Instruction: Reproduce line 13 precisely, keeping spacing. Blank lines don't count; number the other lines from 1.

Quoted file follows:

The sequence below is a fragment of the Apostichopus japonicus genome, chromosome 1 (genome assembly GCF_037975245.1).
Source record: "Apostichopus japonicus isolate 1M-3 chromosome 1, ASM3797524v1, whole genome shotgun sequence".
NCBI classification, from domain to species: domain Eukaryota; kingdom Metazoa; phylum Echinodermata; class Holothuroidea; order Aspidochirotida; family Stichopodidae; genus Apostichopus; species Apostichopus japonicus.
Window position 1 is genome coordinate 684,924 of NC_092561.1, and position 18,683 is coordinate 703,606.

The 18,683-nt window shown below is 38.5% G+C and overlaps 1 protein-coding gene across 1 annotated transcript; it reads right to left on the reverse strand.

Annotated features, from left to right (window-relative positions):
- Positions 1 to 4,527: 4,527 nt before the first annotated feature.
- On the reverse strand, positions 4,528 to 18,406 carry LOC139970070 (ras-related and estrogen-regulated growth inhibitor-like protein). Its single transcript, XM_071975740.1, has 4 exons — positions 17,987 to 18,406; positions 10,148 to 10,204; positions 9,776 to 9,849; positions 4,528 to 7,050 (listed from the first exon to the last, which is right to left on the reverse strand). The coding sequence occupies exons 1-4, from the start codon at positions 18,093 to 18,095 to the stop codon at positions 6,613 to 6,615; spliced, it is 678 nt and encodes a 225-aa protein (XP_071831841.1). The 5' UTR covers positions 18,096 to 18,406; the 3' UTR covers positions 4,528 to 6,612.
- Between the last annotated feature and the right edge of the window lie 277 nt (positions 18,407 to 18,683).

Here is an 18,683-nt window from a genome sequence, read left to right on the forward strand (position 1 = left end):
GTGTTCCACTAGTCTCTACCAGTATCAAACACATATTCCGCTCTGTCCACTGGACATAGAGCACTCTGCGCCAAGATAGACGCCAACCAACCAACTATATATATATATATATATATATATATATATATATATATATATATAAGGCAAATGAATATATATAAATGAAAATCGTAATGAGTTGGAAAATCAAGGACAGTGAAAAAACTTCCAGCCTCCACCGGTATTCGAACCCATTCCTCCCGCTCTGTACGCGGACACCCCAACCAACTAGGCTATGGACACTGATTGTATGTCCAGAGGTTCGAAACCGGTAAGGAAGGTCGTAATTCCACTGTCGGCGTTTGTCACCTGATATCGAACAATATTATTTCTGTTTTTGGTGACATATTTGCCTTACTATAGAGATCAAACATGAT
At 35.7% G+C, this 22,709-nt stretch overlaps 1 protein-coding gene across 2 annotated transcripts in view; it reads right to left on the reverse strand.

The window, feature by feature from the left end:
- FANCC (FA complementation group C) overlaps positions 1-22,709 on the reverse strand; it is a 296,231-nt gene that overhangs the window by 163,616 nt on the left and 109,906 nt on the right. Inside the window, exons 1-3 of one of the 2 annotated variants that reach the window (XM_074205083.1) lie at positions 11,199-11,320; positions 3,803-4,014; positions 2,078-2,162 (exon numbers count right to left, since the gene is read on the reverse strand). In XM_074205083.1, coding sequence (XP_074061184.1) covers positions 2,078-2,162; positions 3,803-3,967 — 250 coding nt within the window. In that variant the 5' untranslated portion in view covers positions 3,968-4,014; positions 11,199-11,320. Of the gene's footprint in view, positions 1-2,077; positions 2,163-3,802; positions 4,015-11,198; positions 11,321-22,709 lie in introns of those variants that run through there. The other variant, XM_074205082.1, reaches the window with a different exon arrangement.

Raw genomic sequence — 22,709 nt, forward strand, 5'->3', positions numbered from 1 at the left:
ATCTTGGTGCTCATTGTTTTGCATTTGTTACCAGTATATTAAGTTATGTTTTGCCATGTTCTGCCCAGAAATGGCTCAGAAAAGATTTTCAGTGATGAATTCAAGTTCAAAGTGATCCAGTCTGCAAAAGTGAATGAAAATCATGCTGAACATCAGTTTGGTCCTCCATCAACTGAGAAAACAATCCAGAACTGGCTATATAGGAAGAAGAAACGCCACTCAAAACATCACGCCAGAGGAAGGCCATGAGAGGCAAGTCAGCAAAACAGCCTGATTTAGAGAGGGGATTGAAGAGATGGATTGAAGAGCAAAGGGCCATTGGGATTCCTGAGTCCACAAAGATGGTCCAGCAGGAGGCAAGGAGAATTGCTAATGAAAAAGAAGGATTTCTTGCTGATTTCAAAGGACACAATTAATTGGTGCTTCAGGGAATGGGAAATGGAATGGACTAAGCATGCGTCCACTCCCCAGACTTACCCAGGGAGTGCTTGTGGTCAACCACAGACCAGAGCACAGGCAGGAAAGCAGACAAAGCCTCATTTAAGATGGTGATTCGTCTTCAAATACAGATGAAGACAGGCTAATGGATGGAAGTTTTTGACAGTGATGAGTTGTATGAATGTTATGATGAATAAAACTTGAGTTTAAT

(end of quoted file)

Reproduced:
The window, feature by feature from the left end: